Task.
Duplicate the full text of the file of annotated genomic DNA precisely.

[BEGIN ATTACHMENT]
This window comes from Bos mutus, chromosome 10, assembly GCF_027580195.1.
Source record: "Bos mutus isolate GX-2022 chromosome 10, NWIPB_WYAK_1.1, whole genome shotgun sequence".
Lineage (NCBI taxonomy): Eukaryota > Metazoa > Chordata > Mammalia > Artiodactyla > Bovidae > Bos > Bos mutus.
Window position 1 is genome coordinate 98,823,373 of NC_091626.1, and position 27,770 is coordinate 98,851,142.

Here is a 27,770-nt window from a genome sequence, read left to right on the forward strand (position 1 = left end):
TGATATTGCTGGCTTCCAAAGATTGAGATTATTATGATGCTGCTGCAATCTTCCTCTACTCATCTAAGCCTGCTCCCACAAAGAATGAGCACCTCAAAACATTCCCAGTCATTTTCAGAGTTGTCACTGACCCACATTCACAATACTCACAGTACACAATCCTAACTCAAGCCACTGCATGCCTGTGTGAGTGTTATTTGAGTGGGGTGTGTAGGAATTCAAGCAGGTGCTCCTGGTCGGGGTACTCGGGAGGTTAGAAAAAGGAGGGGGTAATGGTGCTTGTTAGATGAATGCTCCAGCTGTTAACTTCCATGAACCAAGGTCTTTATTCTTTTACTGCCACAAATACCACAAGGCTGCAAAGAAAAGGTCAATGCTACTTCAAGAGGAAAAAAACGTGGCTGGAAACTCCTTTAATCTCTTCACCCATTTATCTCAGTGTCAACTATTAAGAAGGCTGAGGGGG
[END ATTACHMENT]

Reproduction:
This window comes from Bos mutus, chromosome 10, assembly GCF_027580195.1.
Source record: "Bos mutus isolate GX-2022 chromosome 10, NWIPB_WYAK_1.1, whole genome shotgun sequence".
Lineage (NCBI taxonomy): Eukaryota > Metazoa > Chordata > Mammalia > Artiodactyla > Bovidae > Bos > Bos mutus.
Window position 1 is genome coordinate 98,823,373 of NC_091626.1, and position 27,770 is coordinate 98,851,142.

Here is a 27,770-nt window from a genome sequence, read left to right on the forward strand (position 1 = left end):
TGATATTGCTGGCTTCCAAAGATTGAGATTATTATGATGCTGCTGCAATCTTCCTCTACTCATCTAAGCCTGCTCCCACAAAGAATGAGCACCTCAAAACATTCCCAGTCATTTTCAGAGTTGTCACTGACCCACATTCACAATACTCACAGTACACAATCCTAACTCAAGCCACTGCATGCCTGTGTGAGTGTTATTTGAGTGGGGTGTGTAGGAATTCAAGCAGGTGCTCCTGGTCGGGGTACTCGGGAGGTTAGAAAAAGGAGGGGGTAATGGTGCTTGTTAGATGAATGCTCCAGCTGTTAACTTCCATGAACCAAGGTCTTTATTCTTTTACTGCCACAAATACCACAAGGCTGCAAAGAAAAGGTCAATGCTACTTCAAGAGGAAAAAAACGTGGCTGGAAACTCCTTTAATCTCTTCACCCATTTATCTCAGTGTCAACTATTAAGAAGGCTGAGGGGG